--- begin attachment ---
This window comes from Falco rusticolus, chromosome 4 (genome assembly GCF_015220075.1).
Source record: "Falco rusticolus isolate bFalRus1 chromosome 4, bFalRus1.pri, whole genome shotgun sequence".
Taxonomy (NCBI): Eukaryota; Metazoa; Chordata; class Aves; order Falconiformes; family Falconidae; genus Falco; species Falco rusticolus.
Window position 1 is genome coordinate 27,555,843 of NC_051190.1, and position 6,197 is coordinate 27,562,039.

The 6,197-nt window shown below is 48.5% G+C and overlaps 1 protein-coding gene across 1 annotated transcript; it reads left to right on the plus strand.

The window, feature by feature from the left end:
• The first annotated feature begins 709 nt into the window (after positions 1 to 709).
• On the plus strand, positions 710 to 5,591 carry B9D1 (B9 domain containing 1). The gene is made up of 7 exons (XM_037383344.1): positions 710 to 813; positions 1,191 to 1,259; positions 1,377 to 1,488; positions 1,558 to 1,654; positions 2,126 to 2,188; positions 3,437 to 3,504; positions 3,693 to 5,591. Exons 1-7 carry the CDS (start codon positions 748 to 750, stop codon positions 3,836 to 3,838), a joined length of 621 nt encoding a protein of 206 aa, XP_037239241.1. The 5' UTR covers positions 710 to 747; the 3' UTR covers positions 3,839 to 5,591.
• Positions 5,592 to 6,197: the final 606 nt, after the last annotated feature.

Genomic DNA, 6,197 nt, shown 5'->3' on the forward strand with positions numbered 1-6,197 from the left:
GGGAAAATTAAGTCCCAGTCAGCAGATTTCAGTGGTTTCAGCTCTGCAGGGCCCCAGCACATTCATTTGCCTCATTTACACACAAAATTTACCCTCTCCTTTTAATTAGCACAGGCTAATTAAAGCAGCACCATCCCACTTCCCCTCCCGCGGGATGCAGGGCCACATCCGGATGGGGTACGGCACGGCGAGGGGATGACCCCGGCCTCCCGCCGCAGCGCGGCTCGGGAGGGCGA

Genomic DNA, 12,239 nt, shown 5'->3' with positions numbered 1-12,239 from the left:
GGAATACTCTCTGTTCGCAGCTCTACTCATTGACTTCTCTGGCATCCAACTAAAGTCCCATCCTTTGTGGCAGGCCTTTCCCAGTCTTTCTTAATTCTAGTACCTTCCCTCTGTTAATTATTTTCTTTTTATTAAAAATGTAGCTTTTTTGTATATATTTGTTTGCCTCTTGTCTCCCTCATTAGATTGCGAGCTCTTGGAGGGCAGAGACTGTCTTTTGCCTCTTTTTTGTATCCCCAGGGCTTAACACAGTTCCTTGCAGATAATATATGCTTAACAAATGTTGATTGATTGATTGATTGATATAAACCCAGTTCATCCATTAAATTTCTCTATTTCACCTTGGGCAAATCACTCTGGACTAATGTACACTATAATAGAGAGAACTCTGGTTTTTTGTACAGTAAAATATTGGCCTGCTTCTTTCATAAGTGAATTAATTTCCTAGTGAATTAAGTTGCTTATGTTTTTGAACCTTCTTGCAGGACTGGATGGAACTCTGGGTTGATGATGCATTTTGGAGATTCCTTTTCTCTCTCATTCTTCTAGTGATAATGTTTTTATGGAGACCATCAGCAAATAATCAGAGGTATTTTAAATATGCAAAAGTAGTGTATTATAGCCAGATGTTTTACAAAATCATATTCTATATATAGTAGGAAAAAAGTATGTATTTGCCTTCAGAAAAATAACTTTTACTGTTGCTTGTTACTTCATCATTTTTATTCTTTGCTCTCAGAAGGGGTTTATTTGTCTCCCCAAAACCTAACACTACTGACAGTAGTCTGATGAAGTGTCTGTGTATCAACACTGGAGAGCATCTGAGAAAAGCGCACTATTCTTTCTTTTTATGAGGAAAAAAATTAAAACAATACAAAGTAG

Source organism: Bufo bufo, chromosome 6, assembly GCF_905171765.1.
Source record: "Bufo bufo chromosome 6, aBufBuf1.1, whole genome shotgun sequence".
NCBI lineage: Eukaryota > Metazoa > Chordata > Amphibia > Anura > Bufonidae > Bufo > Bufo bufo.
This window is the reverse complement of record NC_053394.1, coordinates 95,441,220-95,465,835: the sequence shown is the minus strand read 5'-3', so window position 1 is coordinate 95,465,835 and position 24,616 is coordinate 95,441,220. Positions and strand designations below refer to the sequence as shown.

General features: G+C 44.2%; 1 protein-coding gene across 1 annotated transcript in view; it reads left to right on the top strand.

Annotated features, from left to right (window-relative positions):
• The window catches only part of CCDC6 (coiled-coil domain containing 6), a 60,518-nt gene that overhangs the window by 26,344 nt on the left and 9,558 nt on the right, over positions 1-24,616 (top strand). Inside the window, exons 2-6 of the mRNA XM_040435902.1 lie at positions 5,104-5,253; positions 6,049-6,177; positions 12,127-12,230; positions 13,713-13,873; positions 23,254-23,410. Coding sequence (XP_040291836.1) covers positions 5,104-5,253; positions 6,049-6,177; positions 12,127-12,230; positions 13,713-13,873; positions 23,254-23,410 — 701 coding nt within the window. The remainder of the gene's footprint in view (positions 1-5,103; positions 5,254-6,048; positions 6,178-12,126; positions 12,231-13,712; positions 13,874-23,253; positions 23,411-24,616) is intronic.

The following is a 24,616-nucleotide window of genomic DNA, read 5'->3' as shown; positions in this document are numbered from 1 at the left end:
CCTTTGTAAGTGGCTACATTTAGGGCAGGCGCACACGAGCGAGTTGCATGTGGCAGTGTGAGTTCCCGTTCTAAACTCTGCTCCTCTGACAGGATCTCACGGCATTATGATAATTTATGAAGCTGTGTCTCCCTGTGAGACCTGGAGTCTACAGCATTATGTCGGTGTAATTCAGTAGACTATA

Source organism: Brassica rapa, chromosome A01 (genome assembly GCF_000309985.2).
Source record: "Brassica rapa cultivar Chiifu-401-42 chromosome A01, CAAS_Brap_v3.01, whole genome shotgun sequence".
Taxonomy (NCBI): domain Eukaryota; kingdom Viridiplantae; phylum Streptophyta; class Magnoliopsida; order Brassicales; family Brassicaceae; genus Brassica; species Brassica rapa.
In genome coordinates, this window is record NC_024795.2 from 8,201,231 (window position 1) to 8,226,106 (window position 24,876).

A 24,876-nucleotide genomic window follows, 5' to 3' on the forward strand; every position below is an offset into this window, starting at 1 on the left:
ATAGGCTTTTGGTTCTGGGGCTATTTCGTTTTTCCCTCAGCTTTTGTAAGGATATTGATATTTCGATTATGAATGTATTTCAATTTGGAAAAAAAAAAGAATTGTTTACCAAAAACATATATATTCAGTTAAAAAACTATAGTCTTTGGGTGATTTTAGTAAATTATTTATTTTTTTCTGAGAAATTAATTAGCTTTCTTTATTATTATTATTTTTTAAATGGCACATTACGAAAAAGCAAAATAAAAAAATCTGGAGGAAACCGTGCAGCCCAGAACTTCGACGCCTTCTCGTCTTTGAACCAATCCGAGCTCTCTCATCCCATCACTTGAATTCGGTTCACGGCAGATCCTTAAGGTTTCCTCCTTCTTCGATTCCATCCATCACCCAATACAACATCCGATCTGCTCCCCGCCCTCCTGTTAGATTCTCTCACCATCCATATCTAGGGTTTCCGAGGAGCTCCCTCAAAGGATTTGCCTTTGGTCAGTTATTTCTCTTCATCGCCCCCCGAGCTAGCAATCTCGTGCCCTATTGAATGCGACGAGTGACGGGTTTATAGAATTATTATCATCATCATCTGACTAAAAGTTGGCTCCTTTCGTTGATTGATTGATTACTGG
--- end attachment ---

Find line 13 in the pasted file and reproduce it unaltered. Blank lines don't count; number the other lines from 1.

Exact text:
GGAATACTCTCTGTTCGCAGCTCTACTCATTGACTTCTCTGGCATCCAACTAAAGTCCCATCCTTTGTGGCAGGCCTTTCCCAGTCTTTCTTAATTCTAGTACCTTCCCTCTGTTAATTATTTTCTTTTTATTAAAAATGTAGCTTTTTTGTATATATTTGTTTGCCTCTTGTCTCCCTCATTAGATTGCGAGCTCTTGGAGGGCAGAGACTGTCTTTTGCCTCTTTTTTGTATCCCCAGGGCTTAACACAGTTCCTTGCAGATAATATATGCTTAACAAATGTTGATTGATTGATTGATTGATATAAACCCAGTTCATCCATTAAATTTCTCTATTTCACCTTGGGCAAATCACTCTGGACTAATGTACACTATAATAGAGAGAACTCTGGTTTTTTGTACAGTAAAATATTGGCCTGCTTCTTTCATAAGTGAATTAATTTCCTAGTGAATTAAGTTGCTTATGTTTTTGAACCTTCTTGCAGGACTGGATGGAACTCTGGGTTGATGATGCATTTTGGAGATTCCTTTTCTCTCTCATTCTTCTAGTGATAATGTTTTTATGGAGACCATCAGCAAATAATCAGAGGTATTTTAAATATGCAAAAGTAGTGTATTATAGCCAGATGTTTTACAAAATCATATTCTATATATAGTAGGAAAAAAGTATGTATTTGCCTTCAGAAAAATAACTTTTACTGTTGCTTGTTACTTCATCATTTTTATTCTTTGCTCTCAGAAGGGGTTTATTTGTCTCCCCAAAACCTAACACTACTGACAGTAGTCTGATGAAGTGTCTGTGTATCAACACTGGAGAGCATCTGAGAAAAGCGCACTATTCTTTCTTTTTATGAGGAAAAAAATTAAAACAATACAAAGTAG